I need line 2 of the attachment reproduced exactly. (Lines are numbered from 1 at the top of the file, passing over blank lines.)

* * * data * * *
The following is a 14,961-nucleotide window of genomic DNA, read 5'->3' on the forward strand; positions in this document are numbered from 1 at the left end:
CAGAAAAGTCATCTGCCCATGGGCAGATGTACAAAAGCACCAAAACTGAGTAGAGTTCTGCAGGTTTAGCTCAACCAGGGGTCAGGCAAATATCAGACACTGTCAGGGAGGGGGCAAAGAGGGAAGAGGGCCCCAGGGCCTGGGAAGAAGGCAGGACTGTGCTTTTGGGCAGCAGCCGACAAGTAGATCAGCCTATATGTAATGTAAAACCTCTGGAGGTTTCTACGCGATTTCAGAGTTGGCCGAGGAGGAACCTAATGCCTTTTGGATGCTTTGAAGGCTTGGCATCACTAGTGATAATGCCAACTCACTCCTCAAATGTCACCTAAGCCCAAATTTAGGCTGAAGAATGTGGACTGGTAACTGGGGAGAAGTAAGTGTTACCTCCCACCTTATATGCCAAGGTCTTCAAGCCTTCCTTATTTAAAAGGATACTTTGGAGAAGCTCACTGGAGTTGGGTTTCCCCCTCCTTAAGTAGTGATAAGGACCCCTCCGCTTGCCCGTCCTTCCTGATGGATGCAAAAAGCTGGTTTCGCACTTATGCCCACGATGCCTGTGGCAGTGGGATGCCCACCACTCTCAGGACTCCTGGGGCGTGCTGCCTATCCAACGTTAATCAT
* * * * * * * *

CAGAAAAGTCATCTGCCCATGGGCAGATGTACAAAAGCACCAAAACTGAGTAGAGTTCTGCAGGTTTAGCTCAACCAGGGGTCAGGCAAATATCAGACACTGTCAGGGAGGGGGCAAAGAGGGAAGAGGGCCCCAGGGCCTGGGAAGAAGGCAGGACTGTGCTTTTGGGCAGCAGCCGACAAGTAGATCAGCCTATATGTAATGTAAAACCTCTGGAGGTTTCTACGCGATTTCAGAGTTGGCCGAGGAGGAACCTAATGCCTTTTGGATGCTTTGAAGGCTTGGCATCACTAGTGATAATGCCAACTCACTCCTCAAATGTCACCTAAGCCCAAATTTAGGCTGAAGAATGTGGACTGGTAACTGGGGAGAAGTAAGTGTTACCTCCCACCTTATATGCCAAGGTCTTCAAGCCTTCCTTATTTAAAAGGATACTTTGGAGAAGCTCACTGGAGTTGGGTTTCCCCCTCCTTAAGTAGTGATAAGGACCCCTCCGCTTGCCCGTCCTTCCTGATGGATGCAAAAAGCTGGTTTCGCACTTATGCCCACGATGCCTGTGGCAGTGGGATGCCCACCACTCTCAGGACTCCTGGGGCGTGCTGCCTATCCAACGTTAATCAT